WSP and Bridges to Prosperity have inaugurated third footbridge project in Rwanda over the Sebeya River within the Rutsiro municipality, a move that is seen to boost agricultural activities, benefitting around 3,375 community members
Residents of the Kazo-Gashihe communities are engaged in agricultural commerce, growing beans, potatoes, peas and maize to provide for their families. Of the 3,375 community members who will be directly affected by the construction of a footbridge, there are 453 children and about 1,125 women of child-bearing age.
The official opening of the Kazo Suspended Footbridge was marked with an inauguration ceremony attended by members of the Rutsiro municipality, the teams from B2P and WSP, and community members – to celebrate the greater access to social services and economic opportunities that this bridge makes possible for the residents of the Kazo-Gashihe communities.
Before the Kazo Suspended Footbridge was built, the main method of pedestrian transit across the Sebeya River included the use of an unstable timber bridge, which could take people up to two-three hours to travel from their homes to the necessary community amenities. Additionally, crossing the Sebeya River over a timber bridge posed many potential personal risks for these communities, due to flooding 180-days of the year and that when the river floods, timber crossings are destroyed and access to critical resources is cut off.
“This would mean that the residents wouldn’t be able to access Mahoko market centre to trade and sell, and students wouldn’t be able to access Kazo Secondary school. Access to the Terimbere health centre would also be blocked off by the flooded river – and communities from both sides wouldn’t be able to cross the river to access farms,” said Stephanie May, B2P Rwanda programme manager.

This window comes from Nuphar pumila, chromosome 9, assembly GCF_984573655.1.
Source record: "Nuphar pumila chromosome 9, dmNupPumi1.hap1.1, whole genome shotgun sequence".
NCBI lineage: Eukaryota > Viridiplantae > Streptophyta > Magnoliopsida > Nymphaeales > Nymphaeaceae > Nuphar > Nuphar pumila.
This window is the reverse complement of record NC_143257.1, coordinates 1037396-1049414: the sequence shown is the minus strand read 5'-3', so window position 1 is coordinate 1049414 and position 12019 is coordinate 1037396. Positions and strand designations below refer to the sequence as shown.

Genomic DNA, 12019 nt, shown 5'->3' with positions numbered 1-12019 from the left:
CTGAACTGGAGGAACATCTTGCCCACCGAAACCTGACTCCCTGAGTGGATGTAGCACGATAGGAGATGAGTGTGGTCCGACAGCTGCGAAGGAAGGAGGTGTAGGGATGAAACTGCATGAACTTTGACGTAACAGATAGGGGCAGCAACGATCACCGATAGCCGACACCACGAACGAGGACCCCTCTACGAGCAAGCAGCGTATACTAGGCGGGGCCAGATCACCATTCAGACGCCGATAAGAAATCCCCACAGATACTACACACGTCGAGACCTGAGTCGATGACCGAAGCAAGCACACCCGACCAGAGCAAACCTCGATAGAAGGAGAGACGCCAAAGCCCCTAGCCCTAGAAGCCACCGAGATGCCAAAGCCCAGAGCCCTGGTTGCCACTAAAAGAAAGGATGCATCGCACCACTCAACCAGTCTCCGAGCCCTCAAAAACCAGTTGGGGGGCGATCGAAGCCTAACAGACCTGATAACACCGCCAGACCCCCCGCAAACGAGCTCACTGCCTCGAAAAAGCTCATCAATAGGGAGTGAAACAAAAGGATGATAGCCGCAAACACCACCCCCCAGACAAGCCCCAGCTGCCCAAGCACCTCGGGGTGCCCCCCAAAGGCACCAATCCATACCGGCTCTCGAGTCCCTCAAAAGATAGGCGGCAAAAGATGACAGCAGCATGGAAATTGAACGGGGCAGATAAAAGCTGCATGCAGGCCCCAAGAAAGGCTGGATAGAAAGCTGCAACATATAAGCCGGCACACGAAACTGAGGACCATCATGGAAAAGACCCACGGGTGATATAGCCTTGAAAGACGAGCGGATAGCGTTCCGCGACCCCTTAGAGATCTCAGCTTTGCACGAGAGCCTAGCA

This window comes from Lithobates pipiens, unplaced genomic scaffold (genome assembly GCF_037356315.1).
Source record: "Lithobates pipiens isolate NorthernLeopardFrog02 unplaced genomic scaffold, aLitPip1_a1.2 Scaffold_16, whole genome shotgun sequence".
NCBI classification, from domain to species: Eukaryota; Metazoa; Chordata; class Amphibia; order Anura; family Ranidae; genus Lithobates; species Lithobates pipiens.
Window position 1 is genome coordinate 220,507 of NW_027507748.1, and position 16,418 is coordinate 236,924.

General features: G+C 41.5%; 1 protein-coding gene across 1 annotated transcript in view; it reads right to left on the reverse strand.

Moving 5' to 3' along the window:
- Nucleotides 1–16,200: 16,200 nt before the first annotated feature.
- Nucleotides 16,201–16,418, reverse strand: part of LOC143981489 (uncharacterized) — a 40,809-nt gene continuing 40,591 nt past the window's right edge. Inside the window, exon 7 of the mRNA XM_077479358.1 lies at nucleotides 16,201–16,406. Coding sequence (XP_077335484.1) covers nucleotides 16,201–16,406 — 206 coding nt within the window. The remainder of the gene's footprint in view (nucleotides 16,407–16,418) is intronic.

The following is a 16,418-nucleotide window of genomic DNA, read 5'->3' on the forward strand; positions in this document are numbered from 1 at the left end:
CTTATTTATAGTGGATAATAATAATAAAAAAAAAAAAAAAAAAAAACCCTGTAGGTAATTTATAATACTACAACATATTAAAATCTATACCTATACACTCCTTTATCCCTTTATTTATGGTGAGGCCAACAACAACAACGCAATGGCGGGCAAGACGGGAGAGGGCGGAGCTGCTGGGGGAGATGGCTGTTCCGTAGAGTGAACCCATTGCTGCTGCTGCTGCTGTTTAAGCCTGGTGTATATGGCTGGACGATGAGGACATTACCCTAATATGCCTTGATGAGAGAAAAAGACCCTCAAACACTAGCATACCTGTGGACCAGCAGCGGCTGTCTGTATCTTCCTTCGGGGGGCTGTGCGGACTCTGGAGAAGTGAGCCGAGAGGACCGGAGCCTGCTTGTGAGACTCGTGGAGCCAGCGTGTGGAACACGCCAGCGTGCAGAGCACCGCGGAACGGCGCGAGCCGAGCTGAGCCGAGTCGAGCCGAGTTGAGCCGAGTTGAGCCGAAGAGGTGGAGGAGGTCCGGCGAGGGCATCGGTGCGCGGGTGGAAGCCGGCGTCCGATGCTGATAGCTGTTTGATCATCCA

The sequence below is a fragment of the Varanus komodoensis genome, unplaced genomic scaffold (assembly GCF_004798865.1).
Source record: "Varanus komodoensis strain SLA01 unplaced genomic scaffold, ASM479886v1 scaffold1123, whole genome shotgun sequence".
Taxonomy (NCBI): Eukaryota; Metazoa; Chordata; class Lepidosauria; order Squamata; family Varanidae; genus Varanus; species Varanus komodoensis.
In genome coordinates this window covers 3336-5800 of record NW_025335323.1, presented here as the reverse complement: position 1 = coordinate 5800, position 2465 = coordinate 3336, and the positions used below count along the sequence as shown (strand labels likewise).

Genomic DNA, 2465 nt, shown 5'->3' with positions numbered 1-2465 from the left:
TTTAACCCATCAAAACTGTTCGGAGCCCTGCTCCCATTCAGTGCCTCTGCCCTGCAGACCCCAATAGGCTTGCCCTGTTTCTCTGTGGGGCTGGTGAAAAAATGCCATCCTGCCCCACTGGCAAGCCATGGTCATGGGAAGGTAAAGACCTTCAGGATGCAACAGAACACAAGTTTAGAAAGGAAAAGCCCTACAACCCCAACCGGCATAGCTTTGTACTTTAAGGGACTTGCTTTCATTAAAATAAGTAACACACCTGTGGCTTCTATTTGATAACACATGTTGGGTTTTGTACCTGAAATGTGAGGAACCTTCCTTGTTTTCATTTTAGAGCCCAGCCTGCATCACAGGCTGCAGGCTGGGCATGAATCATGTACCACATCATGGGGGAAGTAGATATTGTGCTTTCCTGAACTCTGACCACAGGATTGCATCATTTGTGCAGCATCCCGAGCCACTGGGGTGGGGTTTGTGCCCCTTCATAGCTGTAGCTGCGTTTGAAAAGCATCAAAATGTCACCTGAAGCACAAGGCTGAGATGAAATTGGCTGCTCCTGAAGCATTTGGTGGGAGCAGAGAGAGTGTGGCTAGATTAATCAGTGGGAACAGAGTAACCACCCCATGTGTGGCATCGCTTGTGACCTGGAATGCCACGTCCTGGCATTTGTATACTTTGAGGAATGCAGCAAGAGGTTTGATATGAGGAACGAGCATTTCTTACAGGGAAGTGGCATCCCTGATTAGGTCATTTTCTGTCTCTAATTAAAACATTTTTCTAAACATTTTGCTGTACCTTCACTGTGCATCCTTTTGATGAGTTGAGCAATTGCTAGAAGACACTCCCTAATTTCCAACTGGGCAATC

“This reality demonstrates the very real difference that the Kazo Suspended Footbridge has made and will continue to make as it provides safe, year-round access for the residents of these communities.”
Bridges to Prosperity (B2P) is the USA based non-profit organisation that partners with local communities, partners and foundations, to build footbridges that connect residents to education, healthcare and economic opportunities. Since its establishment, B2P has built over 300 footbridges in 21 countries, serving more than one million community members throughout the world.
The partnership between B2P and WSP has grown over the past few years and, this year B2P and WSP embarked on a joint mission to build three footbridges within well-deserving isolated communities across Rwanda. The Kazo Suspended Footbridge, which was completed in August, follows the steps of the WSP USA team who helped build the Kabere Suspended Bridge in May and the Louis Berger team who worked on the Karambi Suspended Bridge in June.
A team of 10 WSP colleagues from the United Kingdom, Sweden, Australia, New Zealand and The Philippines spent two weeks on the ground in Rwanda, collaborating with B2P and residents of the Kazo-Gashihe communities to build the 58-metre-long Kazo Suspended Footbridge.